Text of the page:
If you decide to give this a try, my suggestion is to go the whole nine yards. Have officers, take minutes, follow a meeting agenda, etc. Make it a real organization that effectively serves the needs of the authors in your group. Remember, this isn't a group critiquing each other's work. You have writers groups for that. This is a group dedicated to the topic of marketing and branding for authors.

 

Imagine how much easier your journey as an indie author would be if you had a group of other indie authors helping you navigate the marketing world. Authors helping authors: that's how it should be!

 

-Richard

https://createspacecommunity.s3.amazonaws.com/Resources Contributors/RidleyHeadshot_blog.jpg

Richard Ridley is an award-winning author and paid CreateSpace contributor.

 

You may also be interested in...

 

Covering the Convention Beat

It's Not Just a Hobby, It's a Marketing Opportunity

3,009 Views 1 Comments 0 References Permalink Tags: self_publishing, marketing, author, sales, writers
0

As you examine the year ahead and formulate your marketing strategy, I have one suggestion for you: Have fun! Just because you take your career as an author seriously doesn't mean you shouldn't enjoy it. If you're mired in tasks that fill you with dread and consternation, don't do those tasks.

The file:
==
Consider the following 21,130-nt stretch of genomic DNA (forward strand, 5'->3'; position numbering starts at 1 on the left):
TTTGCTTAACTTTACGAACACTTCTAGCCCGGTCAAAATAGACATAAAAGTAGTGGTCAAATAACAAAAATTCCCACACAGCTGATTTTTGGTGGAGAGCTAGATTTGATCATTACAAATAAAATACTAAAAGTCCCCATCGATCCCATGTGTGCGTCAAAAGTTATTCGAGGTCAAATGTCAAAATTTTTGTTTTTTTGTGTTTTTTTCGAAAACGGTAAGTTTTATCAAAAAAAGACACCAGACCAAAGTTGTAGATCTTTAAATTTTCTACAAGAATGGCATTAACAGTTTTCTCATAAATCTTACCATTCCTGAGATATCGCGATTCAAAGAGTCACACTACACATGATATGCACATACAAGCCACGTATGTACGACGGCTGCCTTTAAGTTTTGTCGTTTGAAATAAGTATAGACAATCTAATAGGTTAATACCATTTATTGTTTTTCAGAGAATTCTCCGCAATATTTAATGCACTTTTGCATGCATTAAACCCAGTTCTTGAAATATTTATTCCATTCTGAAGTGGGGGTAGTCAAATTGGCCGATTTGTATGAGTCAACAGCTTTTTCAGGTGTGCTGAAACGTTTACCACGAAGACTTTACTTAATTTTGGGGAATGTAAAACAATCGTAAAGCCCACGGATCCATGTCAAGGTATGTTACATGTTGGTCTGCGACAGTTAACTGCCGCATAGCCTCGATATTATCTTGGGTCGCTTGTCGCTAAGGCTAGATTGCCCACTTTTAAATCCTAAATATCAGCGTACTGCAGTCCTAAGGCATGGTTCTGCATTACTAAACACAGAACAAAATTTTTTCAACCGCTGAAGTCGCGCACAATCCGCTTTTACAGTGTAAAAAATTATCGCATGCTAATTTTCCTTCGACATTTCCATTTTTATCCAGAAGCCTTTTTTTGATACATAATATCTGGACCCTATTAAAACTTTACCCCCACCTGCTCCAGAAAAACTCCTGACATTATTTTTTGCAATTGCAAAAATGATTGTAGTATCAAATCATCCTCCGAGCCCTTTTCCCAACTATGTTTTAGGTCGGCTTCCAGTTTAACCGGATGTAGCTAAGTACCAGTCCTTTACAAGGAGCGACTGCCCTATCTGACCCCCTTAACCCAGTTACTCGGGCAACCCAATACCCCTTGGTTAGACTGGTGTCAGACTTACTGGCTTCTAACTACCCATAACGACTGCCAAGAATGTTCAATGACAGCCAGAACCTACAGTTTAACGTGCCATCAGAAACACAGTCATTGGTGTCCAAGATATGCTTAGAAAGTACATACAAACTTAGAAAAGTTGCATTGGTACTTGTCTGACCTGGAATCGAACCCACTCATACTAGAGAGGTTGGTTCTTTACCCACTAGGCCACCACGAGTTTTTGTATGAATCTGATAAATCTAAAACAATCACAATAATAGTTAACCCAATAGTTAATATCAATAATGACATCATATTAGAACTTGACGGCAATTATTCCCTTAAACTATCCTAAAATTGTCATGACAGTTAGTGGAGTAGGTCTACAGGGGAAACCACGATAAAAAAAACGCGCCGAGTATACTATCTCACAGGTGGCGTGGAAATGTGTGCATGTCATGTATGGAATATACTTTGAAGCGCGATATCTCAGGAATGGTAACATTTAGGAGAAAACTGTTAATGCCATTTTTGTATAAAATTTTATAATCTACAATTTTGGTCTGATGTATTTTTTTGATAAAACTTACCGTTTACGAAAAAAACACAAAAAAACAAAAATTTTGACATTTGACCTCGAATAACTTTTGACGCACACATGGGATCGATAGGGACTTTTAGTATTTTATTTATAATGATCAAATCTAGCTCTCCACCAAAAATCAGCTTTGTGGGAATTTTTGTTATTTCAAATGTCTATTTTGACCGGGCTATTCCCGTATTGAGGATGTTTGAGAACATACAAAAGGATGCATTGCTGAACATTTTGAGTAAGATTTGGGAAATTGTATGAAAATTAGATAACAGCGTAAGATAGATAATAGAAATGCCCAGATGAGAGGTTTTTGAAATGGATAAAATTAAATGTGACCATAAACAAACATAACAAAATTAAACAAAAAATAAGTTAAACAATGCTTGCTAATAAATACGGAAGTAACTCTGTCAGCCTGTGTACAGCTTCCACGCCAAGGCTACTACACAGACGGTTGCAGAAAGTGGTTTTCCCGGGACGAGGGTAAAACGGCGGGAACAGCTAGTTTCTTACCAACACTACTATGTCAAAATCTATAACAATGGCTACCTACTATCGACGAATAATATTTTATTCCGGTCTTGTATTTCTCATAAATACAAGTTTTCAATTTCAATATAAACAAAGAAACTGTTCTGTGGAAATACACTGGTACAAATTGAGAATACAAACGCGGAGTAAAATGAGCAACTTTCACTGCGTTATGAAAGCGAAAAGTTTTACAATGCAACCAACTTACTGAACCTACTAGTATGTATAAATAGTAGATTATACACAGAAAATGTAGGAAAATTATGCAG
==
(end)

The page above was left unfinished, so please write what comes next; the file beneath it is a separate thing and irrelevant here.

Lest you think this is impractical advice and maybe even contrary to advice I've given you in the past, I would argue otherwise. The philosophy I've tried to impart to you over the years is that following a dream shouldn't be filled with wall-to-wall angst. The bottom line is that by writing and publishing a book, you have already succeeded. Doing such a thing takes commitment and discipline that many, many, many others have not demonstrated. You took the desire to write a book and turned it into a published book. That is huge.

 

The journey from here on out should feel like a reward for your efforts, not a list of must-dos to make you a publishing icon. Yes, marketing is the key to selling books, but instead of focusing on how to sell tens of thousands of books, focus your marketing efforts on treating the readers you do have like royalty. Study after study has shown that a majority of people buy books based on recommendations by friends and family. People are more likely to recommend books by indie authors they feel a personal connection to than indie authors with whom they've had no interaction.

 

So, narrow your focus on those who appreciate your work, and you will have fun. As they feel more and more connected to you, they will spread the word about you and your book. Fun will be had by all.